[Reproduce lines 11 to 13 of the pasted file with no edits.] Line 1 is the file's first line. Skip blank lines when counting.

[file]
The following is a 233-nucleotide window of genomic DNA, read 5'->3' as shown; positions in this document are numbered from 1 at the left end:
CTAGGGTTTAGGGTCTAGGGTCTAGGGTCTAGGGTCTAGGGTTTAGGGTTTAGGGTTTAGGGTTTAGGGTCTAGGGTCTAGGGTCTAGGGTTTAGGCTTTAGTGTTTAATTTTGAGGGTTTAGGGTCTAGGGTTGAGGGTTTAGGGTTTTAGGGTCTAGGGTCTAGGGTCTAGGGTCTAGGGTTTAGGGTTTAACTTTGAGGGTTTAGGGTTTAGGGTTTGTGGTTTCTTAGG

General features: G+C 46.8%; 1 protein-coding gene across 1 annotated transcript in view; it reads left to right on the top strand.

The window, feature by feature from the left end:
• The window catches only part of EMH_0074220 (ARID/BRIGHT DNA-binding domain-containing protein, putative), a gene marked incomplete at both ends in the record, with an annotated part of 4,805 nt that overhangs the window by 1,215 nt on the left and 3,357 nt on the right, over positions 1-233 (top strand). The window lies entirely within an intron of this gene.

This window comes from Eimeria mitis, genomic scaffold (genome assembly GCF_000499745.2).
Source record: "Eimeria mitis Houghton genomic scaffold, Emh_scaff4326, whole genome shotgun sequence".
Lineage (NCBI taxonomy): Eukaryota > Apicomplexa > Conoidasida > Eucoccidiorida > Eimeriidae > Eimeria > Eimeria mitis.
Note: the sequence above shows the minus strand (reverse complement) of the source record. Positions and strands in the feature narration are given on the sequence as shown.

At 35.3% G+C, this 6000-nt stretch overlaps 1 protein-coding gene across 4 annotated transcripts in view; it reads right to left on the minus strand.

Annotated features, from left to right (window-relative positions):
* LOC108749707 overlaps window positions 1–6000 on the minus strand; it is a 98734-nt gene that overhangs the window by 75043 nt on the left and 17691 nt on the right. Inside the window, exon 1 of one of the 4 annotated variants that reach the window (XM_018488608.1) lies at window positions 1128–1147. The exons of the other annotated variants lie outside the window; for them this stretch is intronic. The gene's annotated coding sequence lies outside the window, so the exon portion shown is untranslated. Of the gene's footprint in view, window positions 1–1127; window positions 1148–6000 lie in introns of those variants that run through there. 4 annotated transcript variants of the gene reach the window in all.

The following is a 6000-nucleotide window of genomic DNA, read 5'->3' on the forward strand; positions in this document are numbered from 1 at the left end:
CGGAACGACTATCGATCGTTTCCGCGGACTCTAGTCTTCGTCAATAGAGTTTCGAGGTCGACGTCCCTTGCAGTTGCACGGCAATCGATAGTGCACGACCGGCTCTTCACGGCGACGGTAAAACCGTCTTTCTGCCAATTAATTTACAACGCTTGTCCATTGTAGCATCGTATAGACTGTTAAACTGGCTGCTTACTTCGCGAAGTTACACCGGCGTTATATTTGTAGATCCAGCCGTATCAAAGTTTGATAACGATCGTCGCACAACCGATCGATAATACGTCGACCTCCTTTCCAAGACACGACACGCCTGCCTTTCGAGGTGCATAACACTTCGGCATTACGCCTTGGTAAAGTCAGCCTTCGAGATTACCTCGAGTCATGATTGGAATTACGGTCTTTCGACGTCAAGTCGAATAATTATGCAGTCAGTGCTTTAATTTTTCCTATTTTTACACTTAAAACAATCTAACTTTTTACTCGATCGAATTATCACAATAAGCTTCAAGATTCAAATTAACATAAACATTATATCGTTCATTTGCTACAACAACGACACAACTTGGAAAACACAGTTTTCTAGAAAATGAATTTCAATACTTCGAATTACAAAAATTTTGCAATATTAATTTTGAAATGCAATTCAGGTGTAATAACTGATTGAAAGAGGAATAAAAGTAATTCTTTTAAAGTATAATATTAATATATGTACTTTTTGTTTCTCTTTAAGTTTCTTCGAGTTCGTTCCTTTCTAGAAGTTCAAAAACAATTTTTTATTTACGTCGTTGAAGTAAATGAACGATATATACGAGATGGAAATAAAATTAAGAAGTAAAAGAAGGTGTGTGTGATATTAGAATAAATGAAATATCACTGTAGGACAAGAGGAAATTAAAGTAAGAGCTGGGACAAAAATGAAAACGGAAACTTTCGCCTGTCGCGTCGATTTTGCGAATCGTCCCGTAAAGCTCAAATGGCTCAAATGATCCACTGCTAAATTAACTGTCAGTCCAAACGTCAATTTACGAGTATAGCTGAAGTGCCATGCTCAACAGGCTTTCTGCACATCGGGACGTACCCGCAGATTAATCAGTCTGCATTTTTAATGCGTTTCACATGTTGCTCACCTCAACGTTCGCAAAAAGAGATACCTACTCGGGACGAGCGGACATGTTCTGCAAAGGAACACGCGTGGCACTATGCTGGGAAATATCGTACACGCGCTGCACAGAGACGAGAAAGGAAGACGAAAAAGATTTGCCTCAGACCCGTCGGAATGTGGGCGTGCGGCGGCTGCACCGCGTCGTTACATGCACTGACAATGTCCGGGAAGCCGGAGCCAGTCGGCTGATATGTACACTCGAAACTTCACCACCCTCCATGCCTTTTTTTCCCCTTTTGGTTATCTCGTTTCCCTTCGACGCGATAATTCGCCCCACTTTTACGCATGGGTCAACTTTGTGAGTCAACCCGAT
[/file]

Annotated features, from left to right (window-relative positions):
* LOC108749707 overlaps window positions 1–6000 on the minus strand; it is a 98734-nt gene that overhangs the window by 75043 nt on the left and 17691 nt on the right. Inside the window, exon 1 of one of the 4 annotated variants that reach the window (XM_018488608.1) lies at window positions 1128–1147. The exons of the other annotated variants lie outside the window; for them this stretch is intronic. The gene's annotated coding sequence lies outside the window, so the exon portion shown is untranslated. Of the gene's footprint in view, window positions 1–1127; window positions 1148–6000 lie in introns of those variants that run through there. 4 annotated transcript variants of the gene reach the window in all.

The following is a 6000-nucleotide window of genomic DNA, read 5'->3' on the forward strand; positions in this document are numbered from 1 at the left end: